UPDATE: Thursday, October 4:
One day after supporters of California Governor Jerry Brown's
November tax initiative launched their first TV ads, Proposition 30
opponents are going on the airwaves for the first time too:
No on Prop 30 Ad: "Sacramento politicians
want you to believe Prop 30's $6 billion a year tax increase means
more money for schools. But it's all smoke and
The ad is designed to counter the Yes on 30 ads, which say the
new revenue from the sales and income tax measure would go to
education. The state budget calls for the elimination of up
to three weeks of school if Prop 30 fails. If it passes, the
money would go to schools - and free up money in California's
general fund for other budget programs.
The governor and other Prop 30 supporters have vastly
outraised opponents. But a committee that opposes the measure
has just received a 10 million dollar donation that could help
critics get their message out.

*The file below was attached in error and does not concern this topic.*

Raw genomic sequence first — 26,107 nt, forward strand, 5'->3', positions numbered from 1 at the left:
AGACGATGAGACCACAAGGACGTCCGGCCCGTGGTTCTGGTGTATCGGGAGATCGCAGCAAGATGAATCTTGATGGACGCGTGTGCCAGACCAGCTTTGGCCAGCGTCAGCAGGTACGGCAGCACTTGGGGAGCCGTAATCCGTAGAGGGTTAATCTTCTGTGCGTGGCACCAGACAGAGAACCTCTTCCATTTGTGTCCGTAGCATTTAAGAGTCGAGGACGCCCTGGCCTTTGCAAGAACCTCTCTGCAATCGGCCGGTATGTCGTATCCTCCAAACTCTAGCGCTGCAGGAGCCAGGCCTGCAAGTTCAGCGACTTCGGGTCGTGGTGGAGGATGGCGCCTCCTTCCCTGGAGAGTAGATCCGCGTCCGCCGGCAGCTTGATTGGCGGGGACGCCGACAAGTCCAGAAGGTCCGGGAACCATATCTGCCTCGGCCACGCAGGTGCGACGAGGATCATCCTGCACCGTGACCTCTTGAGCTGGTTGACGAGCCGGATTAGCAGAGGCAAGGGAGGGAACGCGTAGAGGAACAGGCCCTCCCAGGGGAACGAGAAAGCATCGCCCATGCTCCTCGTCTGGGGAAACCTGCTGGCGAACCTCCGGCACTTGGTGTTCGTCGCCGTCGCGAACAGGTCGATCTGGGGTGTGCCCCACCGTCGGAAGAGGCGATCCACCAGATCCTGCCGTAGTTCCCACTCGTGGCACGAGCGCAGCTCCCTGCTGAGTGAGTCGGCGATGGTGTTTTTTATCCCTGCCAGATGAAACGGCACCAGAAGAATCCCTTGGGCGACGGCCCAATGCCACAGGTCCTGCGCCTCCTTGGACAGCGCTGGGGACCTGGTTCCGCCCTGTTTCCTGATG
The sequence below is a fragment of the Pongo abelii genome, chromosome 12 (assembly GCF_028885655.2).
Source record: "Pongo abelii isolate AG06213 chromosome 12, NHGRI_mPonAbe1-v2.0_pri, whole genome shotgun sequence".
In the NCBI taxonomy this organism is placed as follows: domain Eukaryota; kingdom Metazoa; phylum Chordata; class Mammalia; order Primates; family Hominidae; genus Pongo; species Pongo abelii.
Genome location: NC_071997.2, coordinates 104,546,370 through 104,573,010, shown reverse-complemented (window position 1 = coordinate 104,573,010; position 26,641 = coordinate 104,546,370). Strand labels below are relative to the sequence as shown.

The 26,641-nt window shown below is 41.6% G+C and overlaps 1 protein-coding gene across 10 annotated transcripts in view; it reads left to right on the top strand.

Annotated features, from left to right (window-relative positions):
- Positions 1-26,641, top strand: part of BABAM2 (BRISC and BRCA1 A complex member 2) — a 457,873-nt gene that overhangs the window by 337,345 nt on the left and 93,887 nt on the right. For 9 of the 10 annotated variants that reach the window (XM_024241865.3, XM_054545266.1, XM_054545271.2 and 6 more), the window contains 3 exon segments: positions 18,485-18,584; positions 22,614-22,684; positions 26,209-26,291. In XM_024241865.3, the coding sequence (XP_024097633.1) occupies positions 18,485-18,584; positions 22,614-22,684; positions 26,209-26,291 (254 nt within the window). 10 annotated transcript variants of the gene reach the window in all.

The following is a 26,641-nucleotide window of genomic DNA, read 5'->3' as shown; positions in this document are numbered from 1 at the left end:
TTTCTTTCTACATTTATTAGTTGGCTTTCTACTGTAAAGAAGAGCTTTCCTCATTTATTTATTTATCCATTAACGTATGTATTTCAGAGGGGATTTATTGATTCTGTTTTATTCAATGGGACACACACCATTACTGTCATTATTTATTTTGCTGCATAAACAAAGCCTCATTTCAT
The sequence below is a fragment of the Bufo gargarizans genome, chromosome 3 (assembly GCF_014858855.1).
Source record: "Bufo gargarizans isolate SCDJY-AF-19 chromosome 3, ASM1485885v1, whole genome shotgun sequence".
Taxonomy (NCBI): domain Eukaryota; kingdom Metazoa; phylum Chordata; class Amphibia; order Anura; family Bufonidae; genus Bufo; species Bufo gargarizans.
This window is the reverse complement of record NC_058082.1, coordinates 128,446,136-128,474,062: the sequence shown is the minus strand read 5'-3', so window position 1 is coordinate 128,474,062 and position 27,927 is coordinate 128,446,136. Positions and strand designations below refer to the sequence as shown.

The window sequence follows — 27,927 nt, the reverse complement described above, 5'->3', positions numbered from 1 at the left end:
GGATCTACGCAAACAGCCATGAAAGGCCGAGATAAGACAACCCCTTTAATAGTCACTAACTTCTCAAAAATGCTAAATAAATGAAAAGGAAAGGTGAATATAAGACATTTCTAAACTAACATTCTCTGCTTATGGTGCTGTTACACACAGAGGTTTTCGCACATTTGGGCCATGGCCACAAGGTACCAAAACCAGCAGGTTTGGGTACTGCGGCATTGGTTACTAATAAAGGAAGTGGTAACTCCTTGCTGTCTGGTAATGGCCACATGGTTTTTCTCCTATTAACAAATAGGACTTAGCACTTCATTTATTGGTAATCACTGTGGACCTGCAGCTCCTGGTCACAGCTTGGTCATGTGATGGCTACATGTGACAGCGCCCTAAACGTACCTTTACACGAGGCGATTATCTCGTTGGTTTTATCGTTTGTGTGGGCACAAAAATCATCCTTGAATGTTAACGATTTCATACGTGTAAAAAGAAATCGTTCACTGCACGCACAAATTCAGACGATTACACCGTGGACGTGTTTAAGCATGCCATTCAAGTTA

Vote-by-mail balloting begins next week.
Teachers in Yes on 30 Ad:
"Join California teachers / to restore school programs and
reduce class sizes …"
Some of the Prop 30 ads feature teachers. Others,
Brown in Yes on 30 Ad: "For the
students and for California's future, vote Yes on 30." (kids
Several make this claim:
Teacher in Yes on 30 Ad: "Money
must go to the classroom and can't be touched by Sacramento
But the legislative analyst's office says that's not
true. The legislature and governor will determine the use of
Meanwhile, the rival tax measure backed by wealthy education
advocate Molly Munger has a new ad on the air as well:
PTA members in Yes on 38 Ad:
"Prop 38 is going to bring a lot of money to our schools. / The
money stays at the school site."
Munger's earlier ads took shots at Brown's Prop 30 - but this
new ad stays positive. Still, with Prop 30 supporters far
out-raising opponents, political analysts say Prop 38 ads could
play a big role in the outcome of Prop 30.